In the Bible the church isn’t a building. It’s a structure that is made of individual pieces, each piece serving its unique function to the whole. With everything in its proper place, the structure is complete and able to serve its purpose. Again, God does have a place–or rather, function–for each, individual person. Jesus introduced this concept and Peter later reiterated it.
The challenge, of course, is what a person should do when he or she simply doesn’t know his or her function. I previously mentioned that every follower of Christ shares a common purpose: to facilitate the restoration of creation to God’s original, intended design. There is a distinction between purpose and function. While every follower of Christ shares a common purpose, each has a unique function–something only I can do, something only you can do.
In the opening verses Paul used the word ministry. These days the word ministry is used colloquially to describe people working in a church. And while that may be a valid use, it can distort the message of the Bible. This is especially the case when reading passages like those in Colossians and 2 Timothy. The word service probably better communicates the intent behind Paul’s message as well as what the Bible is saying to us.
But Jesus called them to him and said, “You know that the rulers of the Gentiles lord it over them, and their great ones exercise authority over them. It shall not be so among you. But whoever would be great among you must be your servant, and whoever would be first among you must be your slave, even as the Son of Man came not to be served but to serve, and to give his life as a ransom for many.”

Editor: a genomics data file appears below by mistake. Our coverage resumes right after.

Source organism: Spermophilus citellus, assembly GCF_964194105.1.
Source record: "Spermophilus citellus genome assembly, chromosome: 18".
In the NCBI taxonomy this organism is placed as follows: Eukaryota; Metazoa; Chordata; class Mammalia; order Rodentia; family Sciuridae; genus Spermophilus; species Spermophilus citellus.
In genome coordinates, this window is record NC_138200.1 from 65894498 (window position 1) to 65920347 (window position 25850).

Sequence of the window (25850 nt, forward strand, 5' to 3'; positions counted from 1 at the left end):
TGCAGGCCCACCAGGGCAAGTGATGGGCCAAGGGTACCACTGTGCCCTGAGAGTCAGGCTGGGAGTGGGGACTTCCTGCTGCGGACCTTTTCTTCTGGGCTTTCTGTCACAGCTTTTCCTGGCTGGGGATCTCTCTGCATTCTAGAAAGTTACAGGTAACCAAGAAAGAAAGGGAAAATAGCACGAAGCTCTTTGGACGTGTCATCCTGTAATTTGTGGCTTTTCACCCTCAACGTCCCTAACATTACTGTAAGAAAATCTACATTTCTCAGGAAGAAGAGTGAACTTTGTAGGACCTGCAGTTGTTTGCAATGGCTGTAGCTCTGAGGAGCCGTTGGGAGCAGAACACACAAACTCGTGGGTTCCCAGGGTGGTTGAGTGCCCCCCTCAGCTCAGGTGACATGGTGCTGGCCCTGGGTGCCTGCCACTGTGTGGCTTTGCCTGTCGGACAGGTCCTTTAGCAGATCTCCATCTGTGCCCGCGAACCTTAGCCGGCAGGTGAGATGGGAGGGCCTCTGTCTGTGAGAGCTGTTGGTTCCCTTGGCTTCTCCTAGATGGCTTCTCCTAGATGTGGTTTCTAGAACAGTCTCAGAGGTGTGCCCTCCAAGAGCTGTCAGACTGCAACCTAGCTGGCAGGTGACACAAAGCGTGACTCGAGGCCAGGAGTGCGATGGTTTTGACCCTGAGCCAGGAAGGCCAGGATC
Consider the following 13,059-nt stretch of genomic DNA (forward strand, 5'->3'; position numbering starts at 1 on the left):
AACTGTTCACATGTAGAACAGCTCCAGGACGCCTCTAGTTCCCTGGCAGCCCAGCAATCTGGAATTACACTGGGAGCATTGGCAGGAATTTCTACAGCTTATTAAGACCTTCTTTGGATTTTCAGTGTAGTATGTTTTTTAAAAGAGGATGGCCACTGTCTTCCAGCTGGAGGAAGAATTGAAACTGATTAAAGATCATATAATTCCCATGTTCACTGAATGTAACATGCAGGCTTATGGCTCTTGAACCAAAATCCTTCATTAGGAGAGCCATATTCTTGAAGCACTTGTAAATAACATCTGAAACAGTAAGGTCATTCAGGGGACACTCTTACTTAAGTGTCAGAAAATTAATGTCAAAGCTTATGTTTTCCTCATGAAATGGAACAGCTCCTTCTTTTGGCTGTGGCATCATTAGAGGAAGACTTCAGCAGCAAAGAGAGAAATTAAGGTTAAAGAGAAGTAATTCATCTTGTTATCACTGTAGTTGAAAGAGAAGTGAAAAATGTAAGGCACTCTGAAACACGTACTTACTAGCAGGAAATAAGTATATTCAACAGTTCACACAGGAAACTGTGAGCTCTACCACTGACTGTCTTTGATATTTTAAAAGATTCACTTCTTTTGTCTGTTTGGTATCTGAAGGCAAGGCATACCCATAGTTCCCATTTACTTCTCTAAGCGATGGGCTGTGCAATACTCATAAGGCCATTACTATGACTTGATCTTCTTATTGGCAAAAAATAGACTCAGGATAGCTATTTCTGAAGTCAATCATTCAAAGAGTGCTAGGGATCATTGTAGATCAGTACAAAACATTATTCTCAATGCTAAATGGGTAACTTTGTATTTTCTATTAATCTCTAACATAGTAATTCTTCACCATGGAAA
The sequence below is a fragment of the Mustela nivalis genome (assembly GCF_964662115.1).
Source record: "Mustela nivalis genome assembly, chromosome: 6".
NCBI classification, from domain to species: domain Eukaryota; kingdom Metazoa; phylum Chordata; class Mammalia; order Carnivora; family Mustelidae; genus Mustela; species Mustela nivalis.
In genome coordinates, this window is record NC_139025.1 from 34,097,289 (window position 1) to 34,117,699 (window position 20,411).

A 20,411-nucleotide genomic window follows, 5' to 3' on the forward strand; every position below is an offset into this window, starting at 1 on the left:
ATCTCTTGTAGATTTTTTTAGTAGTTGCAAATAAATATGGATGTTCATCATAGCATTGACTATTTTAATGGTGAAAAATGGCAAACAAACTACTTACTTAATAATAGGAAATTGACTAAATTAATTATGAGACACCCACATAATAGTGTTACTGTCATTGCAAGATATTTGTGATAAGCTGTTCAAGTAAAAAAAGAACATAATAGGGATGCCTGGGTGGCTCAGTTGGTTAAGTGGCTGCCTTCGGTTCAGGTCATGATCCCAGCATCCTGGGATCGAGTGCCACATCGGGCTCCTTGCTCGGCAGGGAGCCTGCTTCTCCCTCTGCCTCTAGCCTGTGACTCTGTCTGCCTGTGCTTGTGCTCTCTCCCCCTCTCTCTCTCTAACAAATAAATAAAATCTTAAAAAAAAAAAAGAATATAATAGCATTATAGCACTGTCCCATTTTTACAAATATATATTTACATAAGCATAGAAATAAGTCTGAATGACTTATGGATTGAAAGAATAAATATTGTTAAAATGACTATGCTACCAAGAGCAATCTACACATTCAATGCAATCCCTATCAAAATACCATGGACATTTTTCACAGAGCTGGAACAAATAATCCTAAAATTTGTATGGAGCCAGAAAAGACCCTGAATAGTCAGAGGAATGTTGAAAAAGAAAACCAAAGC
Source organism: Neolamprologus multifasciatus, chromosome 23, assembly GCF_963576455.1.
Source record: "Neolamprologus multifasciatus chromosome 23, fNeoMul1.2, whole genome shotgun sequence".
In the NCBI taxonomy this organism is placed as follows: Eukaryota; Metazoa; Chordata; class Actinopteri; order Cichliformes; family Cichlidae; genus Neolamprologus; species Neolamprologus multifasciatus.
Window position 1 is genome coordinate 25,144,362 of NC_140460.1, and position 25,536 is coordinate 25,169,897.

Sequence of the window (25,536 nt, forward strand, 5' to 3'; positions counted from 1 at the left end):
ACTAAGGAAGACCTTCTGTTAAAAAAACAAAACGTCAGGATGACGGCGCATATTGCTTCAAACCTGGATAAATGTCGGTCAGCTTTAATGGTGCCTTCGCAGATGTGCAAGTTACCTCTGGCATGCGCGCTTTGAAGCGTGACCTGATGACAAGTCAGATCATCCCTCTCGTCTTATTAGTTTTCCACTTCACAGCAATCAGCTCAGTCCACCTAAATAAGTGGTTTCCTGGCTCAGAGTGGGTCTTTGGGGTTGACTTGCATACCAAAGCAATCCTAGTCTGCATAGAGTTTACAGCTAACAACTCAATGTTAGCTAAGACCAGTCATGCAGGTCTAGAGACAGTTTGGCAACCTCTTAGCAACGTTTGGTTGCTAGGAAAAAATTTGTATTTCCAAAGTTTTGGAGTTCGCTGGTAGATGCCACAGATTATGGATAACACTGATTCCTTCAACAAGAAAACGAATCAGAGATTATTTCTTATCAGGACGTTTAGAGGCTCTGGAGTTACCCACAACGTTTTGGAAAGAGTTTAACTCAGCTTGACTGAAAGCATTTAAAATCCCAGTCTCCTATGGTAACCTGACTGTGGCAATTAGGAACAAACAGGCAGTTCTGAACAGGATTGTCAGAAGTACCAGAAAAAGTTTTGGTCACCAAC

Jesus focused on serving. Jesus also knew His function from the beginning. Nevertheless, whether an individual knows his or her function changes nothing. When a person does not know, his or her focus needs to be on fulfilling the common purpose all followers of Christ share: facilitating the restoration of creation to God’s original, intended design. This can be accomplished in a variety of ways but is summed up nicely by simply mirroring the behaviours of Jesus.
And the scroll of the prophet Isaiah was given to him. He unrolled the scroll and found the place where it was written,
“The Spirit of the Lord is upon me,
because he has anointed me
to proclaim good news to the poor.
He has sent me to proclaim liberty to the captives
and recovering of sight to the blind,
to set at liberty those who are oppressed,
to proclaim the year of the Lord’s favor.”
And he rolled up the scroll and gave it back to the attendant and sat down. And the eyes of all in the synagogue were fixed on him. And he began to say to them, “Today this Scripture has been fulfilled in your hearing.”
Discovering your function happens in God’s time, not yours nor anyone else’s. Sometimes it’s difficult and frustrating when faced with a constant uncertainty. It’s challenging to know where you fit in; where you should contribute your time, talents, and treasures; or even the types of people with whom you should associate. But all of these (and more) are the opportunities that develop character and prepare you for your God-destined function. I’m fully convinced that without this character development no one would be equipped to fulfil their role.